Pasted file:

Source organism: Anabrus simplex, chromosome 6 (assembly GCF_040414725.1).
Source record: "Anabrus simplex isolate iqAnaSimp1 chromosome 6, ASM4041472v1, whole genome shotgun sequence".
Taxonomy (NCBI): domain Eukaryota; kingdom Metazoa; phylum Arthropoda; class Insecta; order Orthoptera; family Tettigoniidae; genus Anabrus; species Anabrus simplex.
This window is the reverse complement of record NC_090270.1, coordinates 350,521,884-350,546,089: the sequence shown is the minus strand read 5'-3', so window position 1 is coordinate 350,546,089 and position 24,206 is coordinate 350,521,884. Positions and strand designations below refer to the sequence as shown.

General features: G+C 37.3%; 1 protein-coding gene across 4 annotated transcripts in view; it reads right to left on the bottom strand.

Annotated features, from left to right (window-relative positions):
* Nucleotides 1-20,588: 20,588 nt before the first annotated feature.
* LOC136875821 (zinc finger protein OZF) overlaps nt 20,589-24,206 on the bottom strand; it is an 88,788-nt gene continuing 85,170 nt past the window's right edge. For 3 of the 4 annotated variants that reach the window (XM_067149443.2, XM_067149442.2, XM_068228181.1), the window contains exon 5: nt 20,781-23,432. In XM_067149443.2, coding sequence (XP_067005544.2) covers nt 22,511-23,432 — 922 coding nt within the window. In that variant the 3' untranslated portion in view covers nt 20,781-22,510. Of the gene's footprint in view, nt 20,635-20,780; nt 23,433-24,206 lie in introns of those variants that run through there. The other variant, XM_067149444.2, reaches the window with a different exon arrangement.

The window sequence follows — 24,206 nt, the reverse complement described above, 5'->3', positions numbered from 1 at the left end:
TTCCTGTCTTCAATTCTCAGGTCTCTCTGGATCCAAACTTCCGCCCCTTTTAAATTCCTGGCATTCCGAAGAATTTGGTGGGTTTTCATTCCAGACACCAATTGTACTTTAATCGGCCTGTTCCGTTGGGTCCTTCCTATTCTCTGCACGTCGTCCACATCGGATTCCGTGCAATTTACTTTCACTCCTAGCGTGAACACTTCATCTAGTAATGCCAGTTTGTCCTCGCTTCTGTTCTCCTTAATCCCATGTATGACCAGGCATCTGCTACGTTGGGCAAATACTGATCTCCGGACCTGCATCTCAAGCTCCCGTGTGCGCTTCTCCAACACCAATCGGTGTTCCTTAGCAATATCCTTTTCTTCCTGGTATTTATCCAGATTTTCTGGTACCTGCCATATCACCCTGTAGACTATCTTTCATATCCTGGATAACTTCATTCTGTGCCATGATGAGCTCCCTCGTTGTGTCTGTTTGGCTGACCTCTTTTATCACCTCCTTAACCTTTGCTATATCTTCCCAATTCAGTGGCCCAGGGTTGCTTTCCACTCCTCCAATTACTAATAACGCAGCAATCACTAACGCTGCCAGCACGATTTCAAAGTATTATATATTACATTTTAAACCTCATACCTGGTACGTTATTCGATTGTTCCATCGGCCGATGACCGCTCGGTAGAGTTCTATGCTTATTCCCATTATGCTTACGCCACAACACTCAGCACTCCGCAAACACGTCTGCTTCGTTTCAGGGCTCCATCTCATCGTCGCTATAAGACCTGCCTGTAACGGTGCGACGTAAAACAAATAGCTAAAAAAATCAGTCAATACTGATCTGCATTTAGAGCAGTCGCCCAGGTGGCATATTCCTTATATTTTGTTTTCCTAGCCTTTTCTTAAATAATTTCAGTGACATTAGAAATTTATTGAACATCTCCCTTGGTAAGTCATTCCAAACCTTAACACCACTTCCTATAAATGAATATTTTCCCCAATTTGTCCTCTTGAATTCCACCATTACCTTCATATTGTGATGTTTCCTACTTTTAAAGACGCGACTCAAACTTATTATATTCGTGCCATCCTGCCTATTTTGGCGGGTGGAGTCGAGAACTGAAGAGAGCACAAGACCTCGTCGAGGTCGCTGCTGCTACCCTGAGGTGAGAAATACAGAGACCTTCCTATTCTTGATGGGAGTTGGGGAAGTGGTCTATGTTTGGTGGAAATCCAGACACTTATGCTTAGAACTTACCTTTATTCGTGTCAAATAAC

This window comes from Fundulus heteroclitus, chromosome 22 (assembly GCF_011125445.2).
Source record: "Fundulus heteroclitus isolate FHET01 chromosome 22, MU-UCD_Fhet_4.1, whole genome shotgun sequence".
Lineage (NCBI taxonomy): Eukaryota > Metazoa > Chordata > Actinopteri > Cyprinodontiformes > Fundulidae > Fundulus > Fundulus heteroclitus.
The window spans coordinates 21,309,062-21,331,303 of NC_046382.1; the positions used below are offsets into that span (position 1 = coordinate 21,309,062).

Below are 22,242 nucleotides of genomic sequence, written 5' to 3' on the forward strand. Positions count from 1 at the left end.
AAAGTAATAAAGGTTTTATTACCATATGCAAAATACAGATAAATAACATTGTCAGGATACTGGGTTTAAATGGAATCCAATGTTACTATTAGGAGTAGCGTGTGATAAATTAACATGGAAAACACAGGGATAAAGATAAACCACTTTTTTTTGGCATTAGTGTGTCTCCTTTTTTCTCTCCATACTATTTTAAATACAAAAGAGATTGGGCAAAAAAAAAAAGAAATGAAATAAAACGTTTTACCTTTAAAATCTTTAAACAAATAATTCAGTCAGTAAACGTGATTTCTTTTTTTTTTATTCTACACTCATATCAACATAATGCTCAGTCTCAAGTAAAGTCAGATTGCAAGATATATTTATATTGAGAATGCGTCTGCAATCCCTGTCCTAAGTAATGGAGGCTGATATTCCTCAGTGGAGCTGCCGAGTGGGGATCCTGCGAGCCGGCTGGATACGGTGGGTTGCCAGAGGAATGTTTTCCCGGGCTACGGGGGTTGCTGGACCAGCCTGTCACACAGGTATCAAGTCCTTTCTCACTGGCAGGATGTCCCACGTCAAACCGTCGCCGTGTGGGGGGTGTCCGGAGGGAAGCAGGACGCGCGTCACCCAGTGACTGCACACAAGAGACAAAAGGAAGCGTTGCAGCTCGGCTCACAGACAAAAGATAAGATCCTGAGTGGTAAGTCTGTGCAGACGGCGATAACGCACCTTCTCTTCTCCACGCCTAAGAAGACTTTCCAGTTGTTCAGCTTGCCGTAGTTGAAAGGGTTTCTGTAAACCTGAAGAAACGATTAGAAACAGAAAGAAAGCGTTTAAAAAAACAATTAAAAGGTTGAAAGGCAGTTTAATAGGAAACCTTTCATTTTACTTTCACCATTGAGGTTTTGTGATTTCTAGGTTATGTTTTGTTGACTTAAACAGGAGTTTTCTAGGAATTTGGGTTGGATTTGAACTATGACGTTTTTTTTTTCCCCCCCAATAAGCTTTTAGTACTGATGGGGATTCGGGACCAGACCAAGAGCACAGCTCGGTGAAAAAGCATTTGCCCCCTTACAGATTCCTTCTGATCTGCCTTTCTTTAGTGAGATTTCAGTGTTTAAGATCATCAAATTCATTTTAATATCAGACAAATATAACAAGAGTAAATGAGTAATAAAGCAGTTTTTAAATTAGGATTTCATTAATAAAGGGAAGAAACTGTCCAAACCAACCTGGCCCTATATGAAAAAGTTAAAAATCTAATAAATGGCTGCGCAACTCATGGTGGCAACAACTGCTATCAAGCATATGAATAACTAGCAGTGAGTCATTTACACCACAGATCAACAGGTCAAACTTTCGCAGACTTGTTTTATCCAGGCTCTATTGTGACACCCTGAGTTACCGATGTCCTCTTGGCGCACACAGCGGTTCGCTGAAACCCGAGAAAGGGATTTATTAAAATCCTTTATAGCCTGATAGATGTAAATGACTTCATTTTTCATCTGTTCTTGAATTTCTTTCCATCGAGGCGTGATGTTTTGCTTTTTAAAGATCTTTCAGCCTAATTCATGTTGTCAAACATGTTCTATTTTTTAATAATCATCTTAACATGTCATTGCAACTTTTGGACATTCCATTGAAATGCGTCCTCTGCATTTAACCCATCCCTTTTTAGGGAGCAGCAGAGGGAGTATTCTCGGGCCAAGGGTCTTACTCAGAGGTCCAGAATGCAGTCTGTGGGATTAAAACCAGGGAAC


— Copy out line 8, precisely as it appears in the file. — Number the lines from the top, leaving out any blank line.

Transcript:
* LOC136875821 (zinc finger protein OZF) overlaps nt 20,589-24,206 on the bottom strand; it is an 88,788-nt gene continuing 85,170 nt past the window's right edge. For 3 of the 4 annotated variants that reach the window (XM_067149443.2, XM_067149442.2, XM_068228181.1), the window contains exon 5: nt 20,781-23,432. In XM_067149443.2, coding sequence (XP_067005544.2) covers nt 22,511-23,432 — 922 coding nt within the window. In that variant the 3' untranslated portion in view covers nt 20,781-22,510. Of the gene's footprint in view, nt 20,635-20,780; nt 23,433-24,206 lie in introns of those variants that run through there. The other variant, XM_067149444.2, reaches the window with a different exon arrangement.